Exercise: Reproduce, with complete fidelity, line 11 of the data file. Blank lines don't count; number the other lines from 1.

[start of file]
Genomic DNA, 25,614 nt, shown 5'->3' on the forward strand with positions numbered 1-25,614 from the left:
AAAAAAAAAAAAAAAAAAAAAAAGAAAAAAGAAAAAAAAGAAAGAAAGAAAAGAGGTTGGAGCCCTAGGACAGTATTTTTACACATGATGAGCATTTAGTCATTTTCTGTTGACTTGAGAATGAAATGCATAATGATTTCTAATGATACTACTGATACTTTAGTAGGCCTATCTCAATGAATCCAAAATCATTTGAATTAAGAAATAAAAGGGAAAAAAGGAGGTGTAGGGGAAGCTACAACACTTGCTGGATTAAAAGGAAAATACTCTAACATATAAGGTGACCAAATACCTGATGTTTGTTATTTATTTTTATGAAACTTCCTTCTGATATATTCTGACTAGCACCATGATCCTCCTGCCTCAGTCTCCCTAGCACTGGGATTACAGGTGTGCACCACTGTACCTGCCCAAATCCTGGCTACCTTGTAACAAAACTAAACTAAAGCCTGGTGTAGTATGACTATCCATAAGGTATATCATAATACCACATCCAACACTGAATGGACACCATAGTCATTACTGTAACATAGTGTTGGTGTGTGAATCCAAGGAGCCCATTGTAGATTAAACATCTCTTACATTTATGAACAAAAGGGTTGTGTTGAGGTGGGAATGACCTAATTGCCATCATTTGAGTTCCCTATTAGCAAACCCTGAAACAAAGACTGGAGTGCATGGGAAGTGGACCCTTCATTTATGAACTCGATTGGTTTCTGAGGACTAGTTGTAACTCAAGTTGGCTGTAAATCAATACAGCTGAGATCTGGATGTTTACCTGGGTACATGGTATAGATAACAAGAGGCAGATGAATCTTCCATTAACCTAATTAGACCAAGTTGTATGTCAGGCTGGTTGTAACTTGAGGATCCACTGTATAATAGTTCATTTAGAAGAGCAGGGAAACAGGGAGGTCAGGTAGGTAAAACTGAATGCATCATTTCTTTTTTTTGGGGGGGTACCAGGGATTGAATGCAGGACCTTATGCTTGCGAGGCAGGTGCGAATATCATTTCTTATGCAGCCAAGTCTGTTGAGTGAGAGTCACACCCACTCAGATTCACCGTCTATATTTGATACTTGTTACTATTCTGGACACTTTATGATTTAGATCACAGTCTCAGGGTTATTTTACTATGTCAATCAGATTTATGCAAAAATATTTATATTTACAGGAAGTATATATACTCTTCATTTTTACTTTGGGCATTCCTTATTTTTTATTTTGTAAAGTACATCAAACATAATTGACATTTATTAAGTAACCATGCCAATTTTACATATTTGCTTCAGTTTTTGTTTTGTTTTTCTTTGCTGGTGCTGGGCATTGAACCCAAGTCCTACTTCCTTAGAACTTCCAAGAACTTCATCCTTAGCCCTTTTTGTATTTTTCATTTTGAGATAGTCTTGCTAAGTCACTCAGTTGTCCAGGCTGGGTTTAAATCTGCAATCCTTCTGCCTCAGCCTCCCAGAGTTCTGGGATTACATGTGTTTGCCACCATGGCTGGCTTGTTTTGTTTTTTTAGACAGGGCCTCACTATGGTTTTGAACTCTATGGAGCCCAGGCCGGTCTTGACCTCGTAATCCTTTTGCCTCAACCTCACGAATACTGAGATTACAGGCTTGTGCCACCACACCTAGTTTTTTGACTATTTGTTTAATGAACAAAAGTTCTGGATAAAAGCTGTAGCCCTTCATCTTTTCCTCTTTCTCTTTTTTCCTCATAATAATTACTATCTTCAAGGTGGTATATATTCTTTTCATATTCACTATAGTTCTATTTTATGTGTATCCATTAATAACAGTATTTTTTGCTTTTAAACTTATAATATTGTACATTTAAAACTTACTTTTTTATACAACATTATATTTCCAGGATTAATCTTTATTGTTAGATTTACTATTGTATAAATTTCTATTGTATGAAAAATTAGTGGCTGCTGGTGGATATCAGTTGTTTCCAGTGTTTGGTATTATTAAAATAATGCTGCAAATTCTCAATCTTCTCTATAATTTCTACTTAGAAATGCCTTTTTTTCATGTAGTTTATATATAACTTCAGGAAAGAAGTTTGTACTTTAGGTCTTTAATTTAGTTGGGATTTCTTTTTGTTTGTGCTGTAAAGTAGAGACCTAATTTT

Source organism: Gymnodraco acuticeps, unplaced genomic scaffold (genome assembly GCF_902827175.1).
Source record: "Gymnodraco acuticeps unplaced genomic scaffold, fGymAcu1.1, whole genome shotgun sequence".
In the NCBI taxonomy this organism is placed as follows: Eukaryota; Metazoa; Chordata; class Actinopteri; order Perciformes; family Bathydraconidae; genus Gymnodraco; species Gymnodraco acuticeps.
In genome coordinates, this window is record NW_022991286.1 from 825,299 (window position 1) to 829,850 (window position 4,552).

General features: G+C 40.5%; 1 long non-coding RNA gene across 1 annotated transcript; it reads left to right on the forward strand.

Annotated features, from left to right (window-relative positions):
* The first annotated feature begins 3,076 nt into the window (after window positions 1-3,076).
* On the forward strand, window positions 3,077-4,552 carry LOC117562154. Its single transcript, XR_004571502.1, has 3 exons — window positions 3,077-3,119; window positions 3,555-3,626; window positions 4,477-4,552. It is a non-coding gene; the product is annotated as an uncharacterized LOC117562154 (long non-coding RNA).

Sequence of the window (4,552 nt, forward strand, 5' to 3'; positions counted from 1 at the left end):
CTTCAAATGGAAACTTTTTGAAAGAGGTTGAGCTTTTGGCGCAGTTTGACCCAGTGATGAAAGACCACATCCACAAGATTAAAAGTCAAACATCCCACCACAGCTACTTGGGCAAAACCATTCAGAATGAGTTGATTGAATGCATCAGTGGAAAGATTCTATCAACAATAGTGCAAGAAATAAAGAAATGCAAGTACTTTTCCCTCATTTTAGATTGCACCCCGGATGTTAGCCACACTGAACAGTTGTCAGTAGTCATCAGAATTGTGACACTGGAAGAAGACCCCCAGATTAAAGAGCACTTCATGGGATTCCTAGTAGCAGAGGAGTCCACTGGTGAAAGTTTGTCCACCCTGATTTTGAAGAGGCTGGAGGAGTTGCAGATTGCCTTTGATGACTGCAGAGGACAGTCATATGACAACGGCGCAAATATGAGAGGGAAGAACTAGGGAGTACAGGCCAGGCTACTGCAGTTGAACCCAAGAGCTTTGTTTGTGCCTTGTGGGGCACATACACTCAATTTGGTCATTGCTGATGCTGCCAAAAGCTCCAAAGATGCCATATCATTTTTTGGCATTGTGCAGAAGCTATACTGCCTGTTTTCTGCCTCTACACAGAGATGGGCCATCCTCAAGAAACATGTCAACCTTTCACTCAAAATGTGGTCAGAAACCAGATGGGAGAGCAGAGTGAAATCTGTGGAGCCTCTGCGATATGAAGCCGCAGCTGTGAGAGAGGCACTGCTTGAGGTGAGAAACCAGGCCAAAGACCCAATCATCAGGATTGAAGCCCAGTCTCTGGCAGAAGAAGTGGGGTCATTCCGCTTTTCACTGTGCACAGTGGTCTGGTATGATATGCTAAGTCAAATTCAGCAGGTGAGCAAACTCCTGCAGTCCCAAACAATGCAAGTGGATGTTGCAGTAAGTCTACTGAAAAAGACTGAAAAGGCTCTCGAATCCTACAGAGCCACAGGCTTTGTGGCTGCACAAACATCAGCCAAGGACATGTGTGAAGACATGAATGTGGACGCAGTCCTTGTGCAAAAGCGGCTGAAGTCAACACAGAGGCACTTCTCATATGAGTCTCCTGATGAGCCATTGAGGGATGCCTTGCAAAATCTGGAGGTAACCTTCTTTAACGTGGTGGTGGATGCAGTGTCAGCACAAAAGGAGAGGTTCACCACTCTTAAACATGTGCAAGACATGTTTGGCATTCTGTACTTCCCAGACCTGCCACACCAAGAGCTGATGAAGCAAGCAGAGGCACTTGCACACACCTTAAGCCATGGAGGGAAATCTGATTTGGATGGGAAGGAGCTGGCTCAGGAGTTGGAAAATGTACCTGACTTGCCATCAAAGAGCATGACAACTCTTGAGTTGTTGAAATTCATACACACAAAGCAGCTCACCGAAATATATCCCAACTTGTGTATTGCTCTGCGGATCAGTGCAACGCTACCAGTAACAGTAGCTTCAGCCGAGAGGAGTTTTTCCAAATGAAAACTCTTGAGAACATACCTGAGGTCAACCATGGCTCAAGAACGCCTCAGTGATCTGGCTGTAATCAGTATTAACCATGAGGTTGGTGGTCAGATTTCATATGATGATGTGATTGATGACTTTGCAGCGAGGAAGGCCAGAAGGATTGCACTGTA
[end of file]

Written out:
Sequence of the window (4,552 nt, forward strand, 5' to 3'; positions counted from 1 at the left end):